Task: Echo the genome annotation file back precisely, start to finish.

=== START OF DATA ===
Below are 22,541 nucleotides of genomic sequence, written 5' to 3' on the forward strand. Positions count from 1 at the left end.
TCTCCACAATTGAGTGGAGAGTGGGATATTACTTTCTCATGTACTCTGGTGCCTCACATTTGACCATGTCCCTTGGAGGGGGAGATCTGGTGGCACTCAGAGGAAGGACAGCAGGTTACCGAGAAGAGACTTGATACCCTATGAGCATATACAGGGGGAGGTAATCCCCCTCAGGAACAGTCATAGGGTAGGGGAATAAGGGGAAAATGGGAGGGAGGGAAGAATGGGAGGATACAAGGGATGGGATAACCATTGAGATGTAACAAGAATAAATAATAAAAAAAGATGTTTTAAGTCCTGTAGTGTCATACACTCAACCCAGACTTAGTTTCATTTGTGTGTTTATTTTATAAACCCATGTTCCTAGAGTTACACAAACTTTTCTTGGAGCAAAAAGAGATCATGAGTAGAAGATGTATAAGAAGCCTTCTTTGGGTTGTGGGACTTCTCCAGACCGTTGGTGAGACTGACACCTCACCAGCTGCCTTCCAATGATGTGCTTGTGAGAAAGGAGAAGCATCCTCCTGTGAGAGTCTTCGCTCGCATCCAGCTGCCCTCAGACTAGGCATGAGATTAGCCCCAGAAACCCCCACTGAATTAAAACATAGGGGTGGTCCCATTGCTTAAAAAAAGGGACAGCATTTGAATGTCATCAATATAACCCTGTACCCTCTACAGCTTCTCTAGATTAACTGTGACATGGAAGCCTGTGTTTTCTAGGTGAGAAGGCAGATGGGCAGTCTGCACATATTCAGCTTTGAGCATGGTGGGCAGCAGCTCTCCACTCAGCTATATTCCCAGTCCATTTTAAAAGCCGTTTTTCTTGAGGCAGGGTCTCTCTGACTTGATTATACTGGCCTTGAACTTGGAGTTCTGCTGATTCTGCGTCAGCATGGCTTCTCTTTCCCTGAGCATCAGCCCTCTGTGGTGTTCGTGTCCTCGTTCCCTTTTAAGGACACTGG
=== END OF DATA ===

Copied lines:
Below are 22,541 nucleotides of genomic sequence, written 5' to 3' on the forward strand. Positions count from 1 at the left end.
TCTCCACAATTGAGTGGAGAGTGGGATATTACTTTCTCATGTACTCTGGTGCCTCACATTTGACCATGTCCCTTGGAGGGGGAGATCTGGTGGCACTCAGAGGAAGGACAGCAGGTTACCGAGAAGAGACTTGATACCCTATGAGCATATACAGGGGGAGGTAATCCCCCTCAGGAACAGTCATAGGGTAGGGGAATAAGGGGAAAATGGGAGGGAGGGAAGAATGGGAGGATACAAGGGATGGGATAACCATTGAGATGTAACAAGAATAAATAATAAAAAAAGATGTTTTAAGTCCTGTAGTGTCATACACTCAACCCAGACTTAGTTTCATTTGTGTGTTTATTTTATAAACCCATGTTCCTAGAGTTACACAAACTTTTCTTGGAGCAAAAAGAGATCATGAGTAGAAGATGTATAAGAAGCCTTCTTTGGGTTGTGGGACTTCTCCAGACCGTTGGTGAGACTGACACCTCACCAGCTGCCTTCCAATGATGTGCTTGTGAGAAAGGAGAAGCATCCTCCTGTGAGAGTCTTCGCTCGCATCCAGCTGCCCTCAGACTAGGCATGAGATTAGCCCCAGAAACCCCCACTGAATTAAAACATAGGGGTGGTCCCATTGCTTAAAAAAAGGGACAGCATTTGAATGTCATCAATATAACCCTGTACCCTCTACAGCTTCTCTAGATTAACTGTGACATGGAAGCCTGTGTTTTCTAGGTGAGAAGGCAGATGGGCAGTCTGCACATATTCAGCTTTGAGCATGGTGGGCAGCAGCTCTCCACTCAGCTATATTCCCAGTCCATTTTAAAAGCCGTTTTTCTTGAGGCAGGGTCTCTCTGACTTGATTATACTGGCCTTGAACTTGGAGTTCTGCTGATTCTGCGTCAGCATGGCTTCTCTTTCCCTGAGCATCAGCCCTCTGTGGTGTTCGTGTCCTCGTTCCCTTTTAAGGACACTGG